Clin Psychopharmacol Neurosci.  2015 Dec;13(3):256-262. 10.9758/cpn.2015.13.3.256.

Gender Differences in the Clinical Characteristics of Psychotic Depression: Results from the CRESCEND Study

  • 1Department of Psychiatry, Yong-In Mental Hospital, Yongin, Korea.
  • 2Institute of Mental Health, Hanyang University, Seoul, Korea.
  • 3Department of Clinical Medicine, Aarhus University Hospital, Risskov, Denmark.
  • 4The Lundbeck Foundation Initiative for Integrative Psychiatric Research (iPsych), Denmark.
  • 5Department of Psychiatry, Chonnam National University School of Medicine, Gwangju, Korea.
  • 6Department of Psychiatry, College of Medicine, The Catholic University of Korea, Seoul, Korea.
  • 7Department of Psychiatry, Korea University College of Medicine, Seoul, Korea.
  • 8Department of Psychiatry, Keimyung University School of Medicine, Daegu, Korea.
  • 9Department of Preventive Medicine, College of Medicine, The Catholic University of Korea, Seoul, Korea.
  • 10Department of Psychiatry, Hanyang University Guri Hospital, Hanyang University College of Medicine, Guri, Korea.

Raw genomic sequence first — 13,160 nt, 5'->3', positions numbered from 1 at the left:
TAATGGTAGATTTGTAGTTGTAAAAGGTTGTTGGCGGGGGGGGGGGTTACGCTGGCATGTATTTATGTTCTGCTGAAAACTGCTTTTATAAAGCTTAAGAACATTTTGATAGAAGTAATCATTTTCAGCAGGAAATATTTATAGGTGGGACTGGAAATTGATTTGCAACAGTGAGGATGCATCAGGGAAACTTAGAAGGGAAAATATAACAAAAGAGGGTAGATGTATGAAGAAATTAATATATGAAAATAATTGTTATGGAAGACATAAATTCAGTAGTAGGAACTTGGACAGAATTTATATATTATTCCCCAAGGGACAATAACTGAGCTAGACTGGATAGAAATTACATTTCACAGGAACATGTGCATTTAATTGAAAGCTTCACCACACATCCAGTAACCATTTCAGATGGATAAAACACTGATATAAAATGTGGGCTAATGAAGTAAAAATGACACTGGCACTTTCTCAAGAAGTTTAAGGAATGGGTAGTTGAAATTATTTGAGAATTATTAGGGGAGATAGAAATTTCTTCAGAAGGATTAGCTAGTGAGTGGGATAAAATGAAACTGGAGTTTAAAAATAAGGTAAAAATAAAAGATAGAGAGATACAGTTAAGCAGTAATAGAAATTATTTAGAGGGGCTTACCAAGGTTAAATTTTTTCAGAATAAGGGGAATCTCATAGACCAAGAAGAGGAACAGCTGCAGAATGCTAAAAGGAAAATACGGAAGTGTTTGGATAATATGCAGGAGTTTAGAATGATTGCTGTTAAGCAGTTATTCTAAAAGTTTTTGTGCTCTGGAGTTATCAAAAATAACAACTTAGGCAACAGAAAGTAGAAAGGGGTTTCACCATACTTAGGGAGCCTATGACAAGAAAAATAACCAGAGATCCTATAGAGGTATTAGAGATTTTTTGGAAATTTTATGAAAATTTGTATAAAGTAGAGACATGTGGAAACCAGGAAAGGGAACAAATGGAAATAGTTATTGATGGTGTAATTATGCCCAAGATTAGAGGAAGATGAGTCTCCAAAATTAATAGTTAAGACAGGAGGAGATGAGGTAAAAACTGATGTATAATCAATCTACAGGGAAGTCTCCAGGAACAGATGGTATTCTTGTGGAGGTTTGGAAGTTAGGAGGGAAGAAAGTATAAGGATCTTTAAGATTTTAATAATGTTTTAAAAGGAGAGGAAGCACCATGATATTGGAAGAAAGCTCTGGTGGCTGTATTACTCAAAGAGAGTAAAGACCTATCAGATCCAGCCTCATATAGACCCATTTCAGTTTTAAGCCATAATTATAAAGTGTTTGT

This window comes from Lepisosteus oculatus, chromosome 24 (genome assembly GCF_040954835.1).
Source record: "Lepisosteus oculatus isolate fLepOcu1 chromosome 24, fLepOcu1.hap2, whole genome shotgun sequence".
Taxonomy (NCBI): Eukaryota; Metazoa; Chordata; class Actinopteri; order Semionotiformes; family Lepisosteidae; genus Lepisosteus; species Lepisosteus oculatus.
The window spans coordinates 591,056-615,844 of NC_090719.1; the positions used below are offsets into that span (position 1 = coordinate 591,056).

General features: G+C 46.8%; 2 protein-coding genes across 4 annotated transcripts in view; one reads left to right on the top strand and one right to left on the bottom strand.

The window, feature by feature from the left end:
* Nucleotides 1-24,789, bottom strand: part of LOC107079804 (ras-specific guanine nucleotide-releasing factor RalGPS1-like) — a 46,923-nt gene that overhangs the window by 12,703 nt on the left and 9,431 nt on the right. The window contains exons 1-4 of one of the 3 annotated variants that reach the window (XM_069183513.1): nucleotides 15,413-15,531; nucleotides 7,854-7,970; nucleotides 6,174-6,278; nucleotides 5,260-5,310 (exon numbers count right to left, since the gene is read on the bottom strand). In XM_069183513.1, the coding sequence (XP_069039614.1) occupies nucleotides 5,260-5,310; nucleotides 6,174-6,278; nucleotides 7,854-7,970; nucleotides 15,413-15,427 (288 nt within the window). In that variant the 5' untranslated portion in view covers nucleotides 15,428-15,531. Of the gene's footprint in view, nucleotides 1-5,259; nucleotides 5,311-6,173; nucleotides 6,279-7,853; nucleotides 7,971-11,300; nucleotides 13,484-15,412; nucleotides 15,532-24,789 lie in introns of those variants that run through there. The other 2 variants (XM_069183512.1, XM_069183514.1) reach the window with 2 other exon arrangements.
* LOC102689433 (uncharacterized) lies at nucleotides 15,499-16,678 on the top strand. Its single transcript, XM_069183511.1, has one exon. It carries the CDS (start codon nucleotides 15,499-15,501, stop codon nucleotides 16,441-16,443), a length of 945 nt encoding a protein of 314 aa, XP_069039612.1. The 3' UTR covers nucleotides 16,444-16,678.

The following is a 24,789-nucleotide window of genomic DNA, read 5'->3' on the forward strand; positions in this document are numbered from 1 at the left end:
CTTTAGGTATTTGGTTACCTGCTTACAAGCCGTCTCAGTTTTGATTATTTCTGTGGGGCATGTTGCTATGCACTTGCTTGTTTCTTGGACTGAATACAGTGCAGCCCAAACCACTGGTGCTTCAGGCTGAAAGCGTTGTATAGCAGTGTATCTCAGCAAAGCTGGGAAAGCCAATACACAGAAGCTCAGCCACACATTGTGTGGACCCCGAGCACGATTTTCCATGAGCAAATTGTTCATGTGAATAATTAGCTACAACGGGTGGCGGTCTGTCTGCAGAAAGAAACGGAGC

To test whether there are gender differences in the clinical characteristics of patients with psychotic depression (PD).
Using data from the Clinical Research Center for Depression (CRESCEND) study in South Korea, we tested for potential gender differences in clinical characteristics among 53 patients with PD. The Psychotic Depression Assessment Scale (PDAS) and other psychometric scales were used to evaluate various clinical features of the study subjects. Independent t-tests were performed for normally distributed variables, Mann-Whitney U-tests for non-normally distributed variables, and chi2 tests for discrete variables. In addition, to exclude the effects of confounding variables, we carried out an analysis of covariance (ANCOVA) for the normally distributed variables and binary logistic regression analyses for discrete variables, after adjusting the effects of marital status.
We identified more prevalent suicidal ideation (adjusted odds ratio [aOR]=10.316, p=0.036) and hallucinatory behavior (aOR=8.332, p=0.016), as well as more severe anxiety symptoms (degrees of freedom [df]=1, F=6.123, p=0.017), and poorer social and occupational functioning (df=1, F=6.265, p=0.016) in the male patients compared to the female patients.
Our findings suggest that in South Korean patients with PD, suicidal ideation, hallucinatory behavior, and anxiety is more pronounced among males than females. This should be taken into consideration in clinical practice.


Psychotic depression; Gender; Suicidal ideation; Hallucinatory behavior; Illness burden
Full Text Links
  • CPN
  • Twitter
  • Facebook
Copyright © 2020 by Korean Association of Medical Journal Editors. All rights reserved.     E-mail: